What Are Fun Facts About Africa for Kids?

Wajahat Mahmood/CC-BY-SA 2.0

Africa is the second largest continent on the Earth and includes about 22 percent of the Earth’s land mass. It is also the second most populous continent, with 1.1 billion people, 16 percent of the world’s population as of 2014. Half of those people are under 25 years of age. Over 2,000 languages spoken in Africa, and the most commonly spoken language is Arabic, with over 170 million speakers. The continent also features the largest reserves of gold and platinum.

Africa’s Nile River is the world’s longest river, with a total length of 4,192 miles. The world’s largest desert, the Sahara, is located in Africa. It covers an area almost as large as the entire United States. The second largest fresh water lake in the world, Lake Victoria, is located in Africa, and it is the largest lake in Africa. Mount Kilimanjaro, the tallest peak in Africa rising to a height of 19,300 feet, is located close to the equator but has glaciers near its summit.

Scientists believe that once all the continents were one giant land mass. They believe that most of the continents have completely moved across the Earth, except Africa, which has stayed almost perfectly still.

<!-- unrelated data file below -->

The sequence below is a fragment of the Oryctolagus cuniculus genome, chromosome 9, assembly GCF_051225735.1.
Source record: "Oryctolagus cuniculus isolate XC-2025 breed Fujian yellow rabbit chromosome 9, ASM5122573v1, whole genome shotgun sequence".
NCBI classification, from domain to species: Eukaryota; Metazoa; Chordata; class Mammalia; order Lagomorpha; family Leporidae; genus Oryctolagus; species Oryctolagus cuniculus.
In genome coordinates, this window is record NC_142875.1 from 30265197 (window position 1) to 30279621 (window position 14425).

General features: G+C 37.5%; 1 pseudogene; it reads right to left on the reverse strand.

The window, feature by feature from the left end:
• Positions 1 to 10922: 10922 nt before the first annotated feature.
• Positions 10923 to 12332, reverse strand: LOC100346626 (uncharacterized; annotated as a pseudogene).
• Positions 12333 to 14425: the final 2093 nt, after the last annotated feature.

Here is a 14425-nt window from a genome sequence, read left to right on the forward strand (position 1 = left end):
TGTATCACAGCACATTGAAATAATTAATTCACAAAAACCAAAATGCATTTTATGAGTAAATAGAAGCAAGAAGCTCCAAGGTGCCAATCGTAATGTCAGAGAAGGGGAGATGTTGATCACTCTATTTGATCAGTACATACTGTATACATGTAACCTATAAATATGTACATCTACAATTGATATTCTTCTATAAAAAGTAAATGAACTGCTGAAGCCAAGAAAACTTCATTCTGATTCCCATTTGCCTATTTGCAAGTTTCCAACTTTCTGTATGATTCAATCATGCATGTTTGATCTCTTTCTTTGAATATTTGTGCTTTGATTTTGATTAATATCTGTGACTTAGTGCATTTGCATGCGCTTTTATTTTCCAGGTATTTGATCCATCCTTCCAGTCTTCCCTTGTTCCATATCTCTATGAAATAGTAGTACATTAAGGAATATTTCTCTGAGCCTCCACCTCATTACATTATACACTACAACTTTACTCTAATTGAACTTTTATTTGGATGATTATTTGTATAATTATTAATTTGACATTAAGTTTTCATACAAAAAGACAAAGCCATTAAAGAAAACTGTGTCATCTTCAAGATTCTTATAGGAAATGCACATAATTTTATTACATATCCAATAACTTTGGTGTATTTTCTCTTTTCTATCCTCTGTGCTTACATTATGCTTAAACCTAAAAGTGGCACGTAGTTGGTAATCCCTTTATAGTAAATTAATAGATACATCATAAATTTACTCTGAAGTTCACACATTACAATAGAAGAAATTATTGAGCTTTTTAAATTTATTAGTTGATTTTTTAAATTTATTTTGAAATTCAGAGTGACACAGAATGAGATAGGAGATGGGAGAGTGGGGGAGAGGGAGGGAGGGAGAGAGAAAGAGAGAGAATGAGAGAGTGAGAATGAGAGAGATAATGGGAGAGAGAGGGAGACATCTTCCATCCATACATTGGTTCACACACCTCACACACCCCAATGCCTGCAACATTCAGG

Colorful cotton garments known as kangas are popular in Africa. Kangas often have symbols or messages on them. Among these, the fish is a popular motif in Africa. It often symbolizes a protection against evil.

Before the colonization of Africa by foreign powers in the 19th century, the continent featured over 10,000 states and groups, each with their own language and traditions. During the colonization, the entire continent came under the rule of foreign countries except for Libya and Ethiopia.

The continent is the world’s poorest and has a very poor literacy rate. Only 40 percent of all adults on the continent are literate, while the countries of Chad, Mali, Ethiopia, Guinea and Sierra Leone have below 50 percent literacy rates.

Africa is the hottest continent in the world and the second driest continent, behind only Australia. The Sahara desert, the world’s largest desert sits in the northern part of the continent. This desert is larger that the entire continental United States. The rainfall on the continent varies from almost 0.0 millimeters per year in the Sahara to over 9,500 millimeters around Mount Cameroon.